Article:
Bottled water remains an area of concern given its “single use” dominance in tourist places. However, for Gujarat Forest Department, the change has already begun.
The “Padamdungari Eco-Tourism Center” is situated at a distance of about 30 kms from the town of Vyara and 8 kms from the village of Unnai near Surat in Gujarat. And here, only glass bottles are sold. Sealed within is the goodness of herbal water and yes, the plant is a “women only” enterprise. Their first big order of 11,000 bottles was hailed at the “Smart Cities National Conference” held in Surat on Monday.
Seated amid the Unai forests range of Vyara, the plant has been an employment avenue for local tribals. Added, it has saved much time and man power in “cleaning up the plastic litter” left largely by tourists.
Explaining the motive behind, Ananḍ Kumar, Deputy Conservator of Forests, Vyara division, adds: “We started with the glass water bottle plant to cater to visitors at the eco-tourism site. However, the venture got a huge response from tourists and hoteliers. We have received a huge order from reputed hotels in Surat and supplied over 11,000 glass water bottles in last four days at the conference.”
According to team leader, Sarlaben Chaudhari, a strict vigil is maintained to no single-use plastic enters the campsite. For this, a special “plastic checking point” screens visitors and only once clear, tickets are issued.
The center, located on the banks of Ambika, has emerged a popular tourist destination. Water is pumped in directly from the river and purified with cutting edge technology. Loaded with a mineral-rich content, the water does not need any “artificially added minerals.” The purification differs from the standard RO method and thus avoids water wastage to a large extent.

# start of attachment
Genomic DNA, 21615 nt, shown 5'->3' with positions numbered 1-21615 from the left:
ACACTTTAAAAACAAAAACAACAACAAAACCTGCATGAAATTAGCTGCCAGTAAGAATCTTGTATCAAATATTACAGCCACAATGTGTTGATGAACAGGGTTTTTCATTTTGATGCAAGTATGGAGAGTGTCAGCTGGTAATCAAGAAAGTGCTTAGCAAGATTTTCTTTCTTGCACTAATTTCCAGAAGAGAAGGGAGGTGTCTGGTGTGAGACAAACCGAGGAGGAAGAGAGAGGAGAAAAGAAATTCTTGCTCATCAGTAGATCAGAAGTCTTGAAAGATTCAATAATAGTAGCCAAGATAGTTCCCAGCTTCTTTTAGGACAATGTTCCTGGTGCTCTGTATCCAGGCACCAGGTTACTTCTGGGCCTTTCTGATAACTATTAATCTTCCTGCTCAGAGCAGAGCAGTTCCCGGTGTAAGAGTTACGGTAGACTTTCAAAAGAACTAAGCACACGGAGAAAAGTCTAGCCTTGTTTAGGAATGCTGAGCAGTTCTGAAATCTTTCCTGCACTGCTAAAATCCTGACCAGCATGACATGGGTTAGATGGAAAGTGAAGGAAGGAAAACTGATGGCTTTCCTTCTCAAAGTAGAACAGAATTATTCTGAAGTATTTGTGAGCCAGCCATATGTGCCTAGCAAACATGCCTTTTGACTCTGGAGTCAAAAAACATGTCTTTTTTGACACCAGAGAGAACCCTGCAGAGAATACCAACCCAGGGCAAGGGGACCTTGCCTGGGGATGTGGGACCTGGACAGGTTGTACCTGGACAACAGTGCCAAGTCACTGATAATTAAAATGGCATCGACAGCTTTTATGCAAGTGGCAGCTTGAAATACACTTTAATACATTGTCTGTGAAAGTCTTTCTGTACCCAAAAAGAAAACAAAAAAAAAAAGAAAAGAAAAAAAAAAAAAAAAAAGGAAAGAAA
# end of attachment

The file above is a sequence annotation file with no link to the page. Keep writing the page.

The river water goes through three stages of filtration: physical, chemical and biological purification. To fortify the natural goodness, the purified extract is boosted with herbs such as tulsi. The use-again glass bottles are priced at Rs 10 each.
Each step, from operating the machine to distributing the packaged water, is handled by locals. “The sustainable endeavour has been a win-win situation, both for the locale and locals. We hope we succeed in eliminating plastic from the Padamdungari vicinity,’’ shared range forest officer Ruchi Dave.
To model it as a resort vacation, tents and cottages are available. For groups, a dorm option has been set up. Added, an information kiosk at the entry point is meant to familiarise visitors with the bio-diversity site, flaura, fauna and tribal handicrafts. The in-house cafeteria churns tribal meals for an authentic experience. Padamdungari Ecotourism Center also houses a cactus and orchid house alongside India’s first ever walk-in insect observatory. This allows an up-close marvel at winged species such as butterflies, dragonflies, beetles, damselflies, mantises and fireflies. The pollinator-friendly flora makes sure that it abounds with the dense buzzing populace. The campsite has a wide array of adventure activities available such as zipline, archery and tree walking. There are also leisure activities such as boating, cycling and e-bikes.
“Arogya Van” parked near the rear end, offers a brush with medicinal plants. For those interested, the center offers guided and fully equipped tours in the surrounding forests. This includes birdwatching, tree spotting, star gazing, reptile trails, butterfly watch and more.